Saving a file "in the background" -- How?

Steven D'Aprano steve+comp.lang.python at
Fri Oct 31 15:06:23 CET 2014

Chris Angelico wrote:

> Sounds like a lot of hassle, and a lot of things that could be done
> wrongly. Personally, if I need that level of reliability and
> atomicity, I'd rather push the whole question down to a lower level:
> maybe commit something to a git repository and push it to a remote
> server, 

How is pushing something to a remote server more reliable than writing to a
local drive?

> or use a PostgreSQL database, or something of that sort. Let 
> someone else have the headaches about "what if AV opens the file". Let
> someone else worry about how to cope with power failures at arbitrary
> points in the code. 

That "someone else" is still you though. And "use a PostgreSQL database" is
no solution to the problem "how do I reliably write a 250MB video file?".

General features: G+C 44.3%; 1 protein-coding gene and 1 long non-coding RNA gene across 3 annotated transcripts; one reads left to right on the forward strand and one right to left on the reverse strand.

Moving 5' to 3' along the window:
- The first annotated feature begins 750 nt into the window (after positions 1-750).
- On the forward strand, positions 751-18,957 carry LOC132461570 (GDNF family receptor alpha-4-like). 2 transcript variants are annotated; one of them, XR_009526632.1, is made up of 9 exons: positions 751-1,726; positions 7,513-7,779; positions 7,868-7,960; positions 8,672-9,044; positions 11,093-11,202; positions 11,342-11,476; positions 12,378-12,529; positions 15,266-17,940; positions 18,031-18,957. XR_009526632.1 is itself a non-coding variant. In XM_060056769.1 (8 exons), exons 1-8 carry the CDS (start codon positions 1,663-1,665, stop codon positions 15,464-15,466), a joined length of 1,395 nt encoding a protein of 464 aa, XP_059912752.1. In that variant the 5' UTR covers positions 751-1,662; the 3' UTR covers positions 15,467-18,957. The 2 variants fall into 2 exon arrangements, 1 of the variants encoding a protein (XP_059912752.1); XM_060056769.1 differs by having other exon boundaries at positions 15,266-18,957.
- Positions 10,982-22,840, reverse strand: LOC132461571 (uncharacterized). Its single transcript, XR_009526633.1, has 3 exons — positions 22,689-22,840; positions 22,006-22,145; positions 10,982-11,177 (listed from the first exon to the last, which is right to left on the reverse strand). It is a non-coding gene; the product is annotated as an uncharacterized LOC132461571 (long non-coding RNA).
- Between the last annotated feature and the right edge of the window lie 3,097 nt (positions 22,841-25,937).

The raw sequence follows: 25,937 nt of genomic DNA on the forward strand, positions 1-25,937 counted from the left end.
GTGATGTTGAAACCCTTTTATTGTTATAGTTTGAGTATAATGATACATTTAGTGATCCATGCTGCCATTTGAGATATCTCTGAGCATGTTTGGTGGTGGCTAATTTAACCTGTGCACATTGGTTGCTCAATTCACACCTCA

Or for that matter, a 2KB text file. Databases are great as databases, but
they aren't files.

> (Though, to be fair, using git for this doesn't 
> fully automate failure handling; what it does is allow you to detect
> issues on startup, and either roll back ("git checkout -f") or apply
> ("git commit -a") if it looks okay.)

I don't see how this sort of manual handling is less trouble than using a
proper, reliable save routine. To start with, what do you mean "detect
issues on startup" -- startup of what?


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